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While the aforementioned songs are some of the best of the bunch, there's one more that deserves a very special mention, and that's  'I Don't Wanna Live In The World'. This is a very quirky, satirical yet serious number about the bullshit the human race exerts of 2015. From Monsanto fucking with food stocks because they're just plain evil, to endless news cycles about bullshit no one really cares about (like the new royal baby for instance), about celebrity culture, the future of mankind, the death of countless species, harmful beauty products, omnipresent watchful governments, mind control, paranoia, fear, war: this song practically covers it all, and its content alone makes it one of the most interesting tracks off the album.

Of course, the big surprise from the band, apart from the reunion that is, is that Periphery frontman Spencer Soleto is belting out vocal hooks for the band now. Soleto fits right into the folds of From First To Last so well that it makes Skrillex's vocals just a far off distant memory. Sure, Sonny Moore did have character in his voice, and his voice suited the noughties scene days, yet Soleto has so much more range and character in his cleans and has so much grit and impact in his screams that there's really no competition to be found. Though to be fair, the band were really aided by Moore's vocals at the time, so hey, credit where credit is due.

Finally, as a really nice nostalgic trip for the long time fans out there, there are three bonus songs available. Specifically, they are re-recorded versions of ‘Note To Self’, ‘Ride The Wings Of Pestilence’, and ‘The Latest Plague’ - some of the band's biggest singles from their pre-hiatus days. The remakes also feature the new line-up and not only do they outshine the originals, but they also amplify this album's already top-notch quality. Just compare the new and old versions of 'Note To Self' to see for yourself.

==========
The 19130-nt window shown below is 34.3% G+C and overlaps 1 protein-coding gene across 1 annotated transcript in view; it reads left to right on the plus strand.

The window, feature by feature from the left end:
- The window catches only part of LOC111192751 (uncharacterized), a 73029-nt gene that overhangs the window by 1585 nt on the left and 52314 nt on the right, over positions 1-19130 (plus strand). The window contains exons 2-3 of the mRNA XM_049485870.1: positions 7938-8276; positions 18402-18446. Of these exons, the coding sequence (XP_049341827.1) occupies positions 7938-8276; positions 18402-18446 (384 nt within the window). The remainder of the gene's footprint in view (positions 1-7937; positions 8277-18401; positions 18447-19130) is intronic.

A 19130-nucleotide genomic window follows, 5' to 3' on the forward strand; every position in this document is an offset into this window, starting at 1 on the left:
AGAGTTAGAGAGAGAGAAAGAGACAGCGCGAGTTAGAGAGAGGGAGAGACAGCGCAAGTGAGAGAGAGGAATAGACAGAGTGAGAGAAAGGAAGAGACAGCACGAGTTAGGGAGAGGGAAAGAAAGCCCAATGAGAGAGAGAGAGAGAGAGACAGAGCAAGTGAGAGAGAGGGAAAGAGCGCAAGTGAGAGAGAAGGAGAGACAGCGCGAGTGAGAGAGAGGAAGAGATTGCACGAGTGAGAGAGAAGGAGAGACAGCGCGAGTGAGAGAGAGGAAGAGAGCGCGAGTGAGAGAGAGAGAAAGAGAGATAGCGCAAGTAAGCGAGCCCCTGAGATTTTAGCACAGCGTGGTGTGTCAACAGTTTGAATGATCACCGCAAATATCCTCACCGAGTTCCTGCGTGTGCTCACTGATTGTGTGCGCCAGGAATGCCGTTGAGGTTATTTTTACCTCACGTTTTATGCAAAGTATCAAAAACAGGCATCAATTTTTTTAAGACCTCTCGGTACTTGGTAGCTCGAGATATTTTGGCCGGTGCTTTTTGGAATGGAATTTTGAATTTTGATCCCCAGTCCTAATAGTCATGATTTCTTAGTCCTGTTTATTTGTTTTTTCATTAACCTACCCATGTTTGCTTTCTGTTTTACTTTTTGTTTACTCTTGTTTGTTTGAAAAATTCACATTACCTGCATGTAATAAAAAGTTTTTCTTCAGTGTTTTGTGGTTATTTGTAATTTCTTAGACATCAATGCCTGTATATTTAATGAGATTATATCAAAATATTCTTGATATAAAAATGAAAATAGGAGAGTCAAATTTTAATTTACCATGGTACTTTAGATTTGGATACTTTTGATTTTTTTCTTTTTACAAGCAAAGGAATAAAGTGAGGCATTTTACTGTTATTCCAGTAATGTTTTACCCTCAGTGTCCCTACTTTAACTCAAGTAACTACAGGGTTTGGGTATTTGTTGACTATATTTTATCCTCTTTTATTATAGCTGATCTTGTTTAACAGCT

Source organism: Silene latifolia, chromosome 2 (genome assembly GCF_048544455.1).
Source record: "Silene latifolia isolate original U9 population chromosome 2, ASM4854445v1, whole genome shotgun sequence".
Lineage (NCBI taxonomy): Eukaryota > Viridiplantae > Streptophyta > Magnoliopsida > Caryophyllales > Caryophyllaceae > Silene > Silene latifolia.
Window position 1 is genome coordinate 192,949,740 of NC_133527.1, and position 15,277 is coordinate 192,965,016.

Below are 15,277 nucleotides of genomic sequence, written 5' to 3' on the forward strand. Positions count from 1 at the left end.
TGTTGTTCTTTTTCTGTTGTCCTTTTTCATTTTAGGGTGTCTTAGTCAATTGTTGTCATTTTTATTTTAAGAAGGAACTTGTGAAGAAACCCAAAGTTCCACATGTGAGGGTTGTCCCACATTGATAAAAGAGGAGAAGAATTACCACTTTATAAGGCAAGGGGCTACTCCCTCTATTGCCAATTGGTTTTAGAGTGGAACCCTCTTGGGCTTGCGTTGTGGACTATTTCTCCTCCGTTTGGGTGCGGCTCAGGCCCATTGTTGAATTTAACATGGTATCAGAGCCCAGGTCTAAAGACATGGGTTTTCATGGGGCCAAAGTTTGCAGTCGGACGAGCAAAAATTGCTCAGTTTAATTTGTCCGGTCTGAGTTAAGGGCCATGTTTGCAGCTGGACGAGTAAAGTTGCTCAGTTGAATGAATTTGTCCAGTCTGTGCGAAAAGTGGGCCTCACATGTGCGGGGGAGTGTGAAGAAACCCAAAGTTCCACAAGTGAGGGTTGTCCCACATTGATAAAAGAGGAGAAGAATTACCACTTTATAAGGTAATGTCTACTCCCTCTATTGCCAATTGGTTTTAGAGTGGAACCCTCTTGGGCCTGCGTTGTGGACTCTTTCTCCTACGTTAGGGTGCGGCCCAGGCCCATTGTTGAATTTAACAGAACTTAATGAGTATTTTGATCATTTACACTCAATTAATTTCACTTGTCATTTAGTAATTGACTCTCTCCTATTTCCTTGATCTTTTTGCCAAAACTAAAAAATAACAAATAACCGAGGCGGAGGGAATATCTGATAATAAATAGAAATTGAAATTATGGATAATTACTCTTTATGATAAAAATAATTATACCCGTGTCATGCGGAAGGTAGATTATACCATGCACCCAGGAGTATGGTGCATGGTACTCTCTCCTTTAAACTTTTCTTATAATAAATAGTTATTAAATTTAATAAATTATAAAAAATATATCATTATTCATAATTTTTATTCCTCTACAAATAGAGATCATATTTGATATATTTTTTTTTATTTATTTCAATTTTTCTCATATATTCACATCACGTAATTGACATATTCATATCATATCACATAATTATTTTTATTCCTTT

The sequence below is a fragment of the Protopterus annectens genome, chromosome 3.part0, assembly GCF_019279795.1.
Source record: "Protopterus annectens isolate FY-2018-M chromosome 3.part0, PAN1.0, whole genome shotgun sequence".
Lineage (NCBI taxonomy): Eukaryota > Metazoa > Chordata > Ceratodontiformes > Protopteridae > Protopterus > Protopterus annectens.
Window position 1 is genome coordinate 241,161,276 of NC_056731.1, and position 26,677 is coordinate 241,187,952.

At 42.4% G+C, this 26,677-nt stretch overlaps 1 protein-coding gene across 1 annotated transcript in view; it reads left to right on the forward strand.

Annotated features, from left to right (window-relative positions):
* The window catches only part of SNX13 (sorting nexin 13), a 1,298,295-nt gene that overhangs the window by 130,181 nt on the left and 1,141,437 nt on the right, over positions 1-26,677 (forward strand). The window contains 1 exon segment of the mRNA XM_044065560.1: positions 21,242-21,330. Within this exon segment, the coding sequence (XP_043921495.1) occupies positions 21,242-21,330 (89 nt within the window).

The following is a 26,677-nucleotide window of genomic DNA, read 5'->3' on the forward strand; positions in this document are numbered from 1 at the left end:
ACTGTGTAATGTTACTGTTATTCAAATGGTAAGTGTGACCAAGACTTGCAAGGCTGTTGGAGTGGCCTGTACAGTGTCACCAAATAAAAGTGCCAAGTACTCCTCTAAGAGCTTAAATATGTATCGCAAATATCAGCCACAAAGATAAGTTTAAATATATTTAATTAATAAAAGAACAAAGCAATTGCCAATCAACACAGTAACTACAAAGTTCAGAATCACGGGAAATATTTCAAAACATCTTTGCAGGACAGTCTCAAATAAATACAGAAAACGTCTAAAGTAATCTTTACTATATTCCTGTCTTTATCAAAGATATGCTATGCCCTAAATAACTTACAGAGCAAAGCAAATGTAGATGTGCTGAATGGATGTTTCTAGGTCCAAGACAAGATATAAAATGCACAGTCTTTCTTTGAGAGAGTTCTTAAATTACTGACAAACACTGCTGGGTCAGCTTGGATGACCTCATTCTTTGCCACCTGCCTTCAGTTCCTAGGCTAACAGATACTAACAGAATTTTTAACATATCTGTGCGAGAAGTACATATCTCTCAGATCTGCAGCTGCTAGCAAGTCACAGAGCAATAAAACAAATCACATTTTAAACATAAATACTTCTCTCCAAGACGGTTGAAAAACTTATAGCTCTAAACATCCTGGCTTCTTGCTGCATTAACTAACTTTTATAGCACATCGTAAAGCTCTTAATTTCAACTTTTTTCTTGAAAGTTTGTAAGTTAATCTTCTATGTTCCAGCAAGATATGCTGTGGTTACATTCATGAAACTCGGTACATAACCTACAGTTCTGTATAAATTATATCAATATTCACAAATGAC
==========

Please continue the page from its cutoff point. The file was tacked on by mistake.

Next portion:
From First To Last could have changed their name, but that wouldn't do their career or legacy any good. They could have gone in a whole different direction, but it's better to stick to your guns and come out swinging with a tight and familiar sound. They could have just decided to throw in the towel and not reform at all, but that would have been the easy way out. With the soaring range and pumping lungs of Periphery's Spencer Sotelo, a great new drummer in the form of Ernie Slenkovich, producer/engineer Taylor Larson on guitar, and with Matt Good and Tyler Richter still at the helm,'Dead Trees' is by far the band's best work yet. With 'Dead Trees', you could go as far as to say that From First To Last have just made the comeback of the fucking year! Well, at least until the new Refused album drops that is (oh god, please let it be good).

1. Heresy…

2. Straight To The Face

3. H8 Meh

4. Dead Trees

I5.  Solemnly Swear That I Am Up To No good

6. Back To Hannalei

7. Never In Reverie

8. 2-11

9. Electrified

10. I Don’t Wanna Live In The Real World

Bonus songs:

11. Note To Self (Remake)

12. Ride The Wings Of Pestilence (Remake)

13. The Latest Plague (Remake)